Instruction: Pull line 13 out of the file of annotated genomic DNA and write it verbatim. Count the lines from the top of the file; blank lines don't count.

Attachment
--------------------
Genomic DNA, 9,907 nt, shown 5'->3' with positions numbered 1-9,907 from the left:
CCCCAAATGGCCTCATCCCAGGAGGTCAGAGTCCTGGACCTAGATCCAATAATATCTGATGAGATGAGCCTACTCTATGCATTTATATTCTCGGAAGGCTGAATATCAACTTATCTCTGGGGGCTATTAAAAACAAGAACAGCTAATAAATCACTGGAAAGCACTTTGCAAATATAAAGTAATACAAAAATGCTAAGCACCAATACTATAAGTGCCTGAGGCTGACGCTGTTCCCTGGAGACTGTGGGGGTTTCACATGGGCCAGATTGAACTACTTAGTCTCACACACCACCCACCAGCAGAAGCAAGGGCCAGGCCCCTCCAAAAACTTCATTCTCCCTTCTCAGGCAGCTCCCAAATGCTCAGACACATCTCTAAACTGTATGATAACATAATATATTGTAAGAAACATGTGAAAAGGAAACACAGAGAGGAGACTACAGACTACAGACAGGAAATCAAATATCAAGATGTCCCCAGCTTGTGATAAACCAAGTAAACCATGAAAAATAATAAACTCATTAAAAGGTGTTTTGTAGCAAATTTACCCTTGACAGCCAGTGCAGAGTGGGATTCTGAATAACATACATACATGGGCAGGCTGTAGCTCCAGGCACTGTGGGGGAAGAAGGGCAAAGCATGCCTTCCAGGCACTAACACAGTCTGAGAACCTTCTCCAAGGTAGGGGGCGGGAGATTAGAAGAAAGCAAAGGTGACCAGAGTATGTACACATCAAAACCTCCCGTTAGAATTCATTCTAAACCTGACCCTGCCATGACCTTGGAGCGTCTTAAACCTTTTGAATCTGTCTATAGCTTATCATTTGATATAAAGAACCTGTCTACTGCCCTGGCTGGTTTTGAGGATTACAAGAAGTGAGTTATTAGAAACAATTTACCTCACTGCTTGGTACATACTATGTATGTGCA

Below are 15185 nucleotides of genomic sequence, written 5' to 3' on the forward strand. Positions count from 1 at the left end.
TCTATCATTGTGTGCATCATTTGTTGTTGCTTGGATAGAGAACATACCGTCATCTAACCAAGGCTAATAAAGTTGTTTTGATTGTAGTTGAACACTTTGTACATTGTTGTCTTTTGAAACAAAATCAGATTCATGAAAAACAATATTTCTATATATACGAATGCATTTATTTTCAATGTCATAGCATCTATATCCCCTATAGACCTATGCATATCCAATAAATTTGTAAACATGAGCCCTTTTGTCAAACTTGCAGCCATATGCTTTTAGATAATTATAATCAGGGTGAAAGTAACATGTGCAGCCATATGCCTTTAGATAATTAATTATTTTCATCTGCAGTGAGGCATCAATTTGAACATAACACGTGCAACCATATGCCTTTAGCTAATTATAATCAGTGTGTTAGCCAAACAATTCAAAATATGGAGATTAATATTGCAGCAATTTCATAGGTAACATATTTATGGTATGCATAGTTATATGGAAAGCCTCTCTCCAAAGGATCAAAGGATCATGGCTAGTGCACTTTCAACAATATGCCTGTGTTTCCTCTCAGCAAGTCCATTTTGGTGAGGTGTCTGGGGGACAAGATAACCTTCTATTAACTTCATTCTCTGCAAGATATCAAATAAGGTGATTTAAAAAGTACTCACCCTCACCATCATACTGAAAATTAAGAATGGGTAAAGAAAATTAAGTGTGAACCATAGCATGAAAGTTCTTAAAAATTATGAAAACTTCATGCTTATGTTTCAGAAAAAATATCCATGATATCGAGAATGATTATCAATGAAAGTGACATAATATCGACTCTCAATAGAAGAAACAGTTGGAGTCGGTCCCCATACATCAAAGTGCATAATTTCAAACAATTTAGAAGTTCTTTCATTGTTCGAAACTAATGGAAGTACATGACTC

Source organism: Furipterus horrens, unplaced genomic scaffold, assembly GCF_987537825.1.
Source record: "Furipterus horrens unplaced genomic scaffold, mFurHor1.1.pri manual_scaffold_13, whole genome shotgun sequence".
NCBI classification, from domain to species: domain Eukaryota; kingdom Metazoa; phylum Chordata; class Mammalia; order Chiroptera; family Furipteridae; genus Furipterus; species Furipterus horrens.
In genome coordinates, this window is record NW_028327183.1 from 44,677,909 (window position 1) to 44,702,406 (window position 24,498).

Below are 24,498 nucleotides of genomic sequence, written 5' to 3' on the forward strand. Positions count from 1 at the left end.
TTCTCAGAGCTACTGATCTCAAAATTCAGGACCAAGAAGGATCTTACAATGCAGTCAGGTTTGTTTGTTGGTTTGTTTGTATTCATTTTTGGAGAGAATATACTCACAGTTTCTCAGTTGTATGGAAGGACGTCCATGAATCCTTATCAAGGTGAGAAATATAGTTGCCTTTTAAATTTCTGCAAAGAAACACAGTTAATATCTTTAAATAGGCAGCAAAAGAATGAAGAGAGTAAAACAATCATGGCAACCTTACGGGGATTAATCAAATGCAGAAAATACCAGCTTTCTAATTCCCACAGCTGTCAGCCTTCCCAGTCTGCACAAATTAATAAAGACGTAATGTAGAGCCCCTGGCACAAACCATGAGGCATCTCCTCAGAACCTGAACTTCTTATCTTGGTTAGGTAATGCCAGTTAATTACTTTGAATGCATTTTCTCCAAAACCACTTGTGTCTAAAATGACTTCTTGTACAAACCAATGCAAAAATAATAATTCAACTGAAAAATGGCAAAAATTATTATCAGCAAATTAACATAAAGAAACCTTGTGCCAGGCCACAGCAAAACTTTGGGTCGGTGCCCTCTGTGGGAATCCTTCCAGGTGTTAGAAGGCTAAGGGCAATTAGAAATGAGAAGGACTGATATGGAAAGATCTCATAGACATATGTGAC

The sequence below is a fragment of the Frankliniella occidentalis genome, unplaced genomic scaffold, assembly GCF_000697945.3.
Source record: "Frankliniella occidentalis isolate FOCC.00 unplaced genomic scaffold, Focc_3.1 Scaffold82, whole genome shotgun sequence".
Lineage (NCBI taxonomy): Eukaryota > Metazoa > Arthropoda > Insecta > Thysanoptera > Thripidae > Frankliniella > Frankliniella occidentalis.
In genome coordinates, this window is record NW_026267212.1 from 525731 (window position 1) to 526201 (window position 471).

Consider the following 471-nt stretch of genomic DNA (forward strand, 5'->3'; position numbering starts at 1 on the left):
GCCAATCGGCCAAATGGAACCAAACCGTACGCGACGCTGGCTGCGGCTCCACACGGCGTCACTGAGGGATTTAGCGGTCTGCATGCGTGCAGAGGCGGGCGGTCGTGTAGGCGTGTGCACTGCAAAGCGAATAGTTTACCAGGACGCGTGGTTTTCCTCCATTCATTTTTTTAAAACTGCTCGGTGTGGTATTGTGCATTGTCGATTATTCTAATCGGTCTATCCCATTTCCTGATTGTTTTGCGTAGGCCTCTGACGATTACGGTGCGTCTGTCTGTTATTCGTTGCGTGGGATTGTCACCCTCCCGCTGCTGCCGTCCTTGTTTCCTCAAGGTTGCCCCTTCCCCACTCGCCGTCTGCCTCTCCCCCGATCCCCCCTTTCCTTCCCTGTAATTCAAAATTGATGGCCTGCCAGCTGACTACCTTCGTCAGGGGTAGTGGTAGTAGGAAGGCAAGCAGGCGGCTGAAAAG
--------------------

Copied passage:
Lineage (NCBI taxonomy): Eukaryota > Metazoa > Arthropoda > Insecta > Thysanoptera > Thripidae > Frankliniella > Frankliniella occidentalis.